Monday, January 22, 2018

2018 Nonprofit Communications Trends Report

The 2018 Nonprofit Communications Trends Report was recently released.

Here are some of the findings:
  • The top 3 goals are engaging community, managing brand and reputation, and raising issue awareness.   These have been the top goals for past years.
  • Nonprofit communicators feel the least skilled in graphic design, photography and analytics / measuring performance.
  • The word clouds of what nonprofit communicators want to do more and less this year was an interesting part of this report.

    This was interesting because social media, content, and communications ranked high for both doing more and doing less.

    Storytelling, community, audience, planning, measuring, analytics, donors, video, and writing ranked high for doing more. It was good to see blog ranked high too.

Thursday, August 31, 2017

Social Media, Technology, and Nonprofit Related Sessions at APA 2017 Convention

Earlier this month, I got to attend part of APA's Convention.  Here is a summary of some of the sessions:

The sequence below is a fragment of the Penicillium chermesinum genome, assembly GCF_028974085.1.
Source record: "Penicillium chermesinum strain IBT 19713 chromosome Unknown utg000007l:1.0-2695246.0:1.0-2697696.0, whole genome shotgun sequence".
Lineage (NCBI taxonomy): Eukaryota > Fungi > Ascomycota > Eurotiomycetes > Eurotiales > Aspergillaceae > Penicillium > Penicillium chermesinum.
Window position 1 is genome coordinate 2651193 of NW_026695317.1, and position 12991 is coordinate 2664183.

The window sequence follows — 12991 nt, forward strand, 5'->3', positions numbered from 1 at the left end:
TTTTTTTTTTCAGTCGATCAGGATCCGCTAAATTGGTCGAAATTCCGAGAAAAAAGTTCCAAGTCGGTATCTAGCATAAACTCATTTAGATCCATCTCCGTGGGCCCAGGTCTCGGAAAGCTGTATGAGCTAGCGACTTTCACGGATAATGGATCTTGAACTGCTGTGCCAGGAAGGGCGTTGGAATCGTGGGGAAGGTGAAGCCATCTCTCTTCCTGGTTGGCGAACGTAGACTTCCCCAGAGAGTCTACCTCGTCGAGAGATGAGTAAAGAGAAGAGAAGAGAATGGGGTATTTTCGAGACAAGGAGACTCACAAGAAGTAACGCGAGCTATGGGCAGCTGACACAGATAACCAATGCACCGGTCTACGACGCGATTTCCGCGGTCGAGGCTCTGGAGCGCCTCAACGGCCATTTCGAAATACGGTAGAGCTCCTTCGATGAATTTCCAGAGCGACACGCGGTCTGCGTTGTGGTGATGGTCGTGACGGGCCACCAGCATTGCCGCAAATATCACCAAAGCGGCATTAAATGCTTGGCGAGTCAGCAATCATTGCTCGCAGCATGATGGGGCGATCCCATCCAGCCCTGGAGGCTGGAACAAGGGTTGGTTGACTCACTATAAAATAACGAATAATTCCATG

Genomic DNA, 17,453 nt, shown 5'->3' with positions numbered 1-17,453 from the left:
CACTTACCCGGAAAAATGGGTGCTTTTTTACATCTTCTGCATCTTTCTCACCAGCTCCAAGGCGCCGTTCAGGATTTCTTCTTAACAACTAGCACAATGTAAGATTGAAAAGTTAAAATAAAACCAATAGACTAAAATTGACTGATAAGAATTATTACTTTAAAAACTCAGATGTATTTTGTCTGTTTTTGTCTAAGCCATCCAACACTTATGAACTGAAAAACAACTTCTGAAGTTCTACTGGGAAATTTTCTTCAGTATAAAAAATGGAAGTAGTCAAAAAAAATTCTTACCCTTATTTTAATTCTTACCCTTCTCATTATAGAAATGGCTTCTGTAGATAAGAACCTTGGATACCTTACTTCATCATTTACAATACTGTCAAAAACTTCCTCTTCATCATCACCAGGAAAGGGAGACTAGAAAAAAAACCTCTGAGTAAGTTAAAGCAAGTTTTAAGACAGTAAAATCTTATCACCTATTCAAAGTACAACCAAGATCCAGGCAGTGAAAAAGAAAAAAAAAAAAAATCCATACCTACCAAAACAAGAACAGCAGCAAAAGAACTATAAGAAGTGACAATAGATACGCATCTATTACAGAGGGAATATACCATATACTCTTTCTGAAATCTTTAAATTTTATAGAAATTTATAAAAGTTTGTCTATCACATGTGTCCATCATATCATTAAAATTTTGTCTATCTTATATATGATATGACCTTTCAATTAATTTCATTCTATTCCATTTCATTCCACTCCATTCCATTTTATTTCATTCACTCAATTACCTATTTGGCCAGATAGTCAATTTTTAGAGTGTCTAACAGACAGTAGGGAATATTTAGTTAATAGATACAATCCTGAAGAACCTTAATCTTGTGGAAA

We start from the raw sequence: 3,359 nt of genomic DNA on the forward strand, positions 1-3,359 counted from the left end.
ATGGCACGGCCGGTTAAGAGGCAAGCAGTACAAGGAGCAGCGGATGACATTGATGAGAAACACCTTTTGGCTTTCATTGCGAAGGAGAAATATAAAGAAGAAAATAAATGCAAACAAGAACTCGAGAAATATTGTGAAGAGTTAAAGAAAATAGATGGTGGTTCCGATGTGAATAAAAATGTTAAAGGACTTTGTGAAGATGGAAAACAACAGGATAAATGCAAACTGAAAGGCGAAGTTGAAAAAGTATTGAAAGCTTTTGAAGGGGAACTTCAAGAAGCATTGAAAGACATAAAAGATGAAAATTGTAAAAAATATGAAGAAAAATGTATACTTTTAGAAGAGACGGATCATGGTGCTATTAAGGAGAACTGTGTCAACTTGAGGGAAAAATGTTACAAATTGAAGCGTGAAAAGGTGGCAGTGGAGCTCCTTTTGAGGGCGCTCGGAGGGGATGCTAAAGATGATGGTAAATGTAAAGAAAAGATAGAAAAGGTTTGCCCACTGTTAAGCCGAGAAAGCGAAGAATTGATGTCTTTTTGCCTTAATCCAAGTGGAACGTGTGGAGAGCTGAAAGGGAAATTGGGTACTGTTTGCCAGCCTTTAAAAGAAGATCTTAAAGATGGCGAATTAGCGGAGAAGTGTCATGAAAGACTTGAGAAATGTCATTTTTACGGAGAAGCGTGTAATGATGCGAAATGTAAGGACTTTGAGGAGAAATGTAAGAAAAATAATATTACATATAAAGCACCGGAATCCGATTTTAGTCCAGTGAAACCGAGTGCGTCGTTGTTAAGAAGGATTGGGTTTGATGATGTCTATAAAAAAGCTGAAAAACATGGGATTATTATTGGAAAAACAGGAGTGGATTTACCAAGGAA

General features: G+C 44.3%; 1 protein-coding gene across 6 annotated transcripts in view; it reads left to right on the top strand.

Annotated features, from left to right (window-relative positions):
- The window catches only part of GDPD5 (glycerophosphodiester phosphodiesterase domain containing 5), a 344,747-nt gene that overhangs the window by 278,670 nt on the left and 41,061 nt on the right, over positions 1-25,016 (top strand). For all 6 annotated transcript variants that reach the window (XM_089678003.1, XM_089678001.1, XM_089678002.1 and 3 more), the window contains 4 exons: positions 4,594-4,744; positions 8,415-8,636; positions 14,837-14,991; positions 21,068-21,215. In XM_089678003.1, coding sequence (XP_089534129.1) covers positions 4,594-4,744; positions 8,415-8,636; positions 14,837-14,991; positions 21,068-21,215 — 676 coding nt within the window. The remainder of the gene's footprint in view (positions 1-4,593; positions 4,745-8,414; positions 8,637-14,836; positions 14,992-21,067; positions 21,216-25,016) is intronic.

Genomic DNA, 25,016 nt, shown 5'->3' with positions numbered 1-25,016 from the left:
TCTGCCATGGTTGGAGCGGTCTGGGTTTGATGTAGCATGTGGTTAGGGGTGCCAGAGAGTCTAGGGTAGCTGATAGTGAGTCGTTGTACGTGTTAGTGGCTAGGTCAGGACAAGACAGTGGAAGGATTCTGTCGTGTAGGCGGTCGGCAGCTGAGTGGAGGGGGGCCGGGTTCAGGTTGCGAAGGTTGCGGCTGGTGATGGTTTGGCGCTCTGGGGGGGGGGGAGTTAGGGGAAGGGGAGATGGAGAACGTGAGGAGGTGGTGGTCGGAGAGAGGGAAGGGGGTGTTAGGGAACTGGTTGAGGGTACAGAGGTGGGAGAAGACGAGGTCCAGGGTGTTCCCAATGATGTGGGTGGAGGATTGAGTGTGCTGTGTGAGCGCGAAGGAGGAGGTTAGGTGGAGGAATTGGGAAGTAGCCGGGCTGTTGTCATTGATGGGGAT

Activism - Can Psychologists Be Scholar Activists on Social Media?
(notes from discussion session)

Functional Building Blocks of Social Media
  • Frequency: The number of times a post is displayed on social media platform ("going viral", #TrendingTopic)
  • Accessibility: Social media tools are generally available to the public
  • Immediacy: Social Media platforms provides instant information and response.
  • Usability: Anyone with access can operate the social media production
Social Media has transformed traditional media
  • The public has the power to inform
  • Audience is less passive and more active
  • Traditional media utilizes social media
People use more than one social media site because:
  • Each site is used for a different reason
  • Their personality can be shown in different ways

#BeWell: The Organic Generation and Use of Hashtags to Promote Mental Health
(poster session)

This research looked at the content associated with hashtags on Twitter, Facebook, and Instagram that were created in response to some mental health event. Two hashtags,  #YouGoodMan and #YesAllWomen, were looked at for this study. Both of these were trending and in news articles.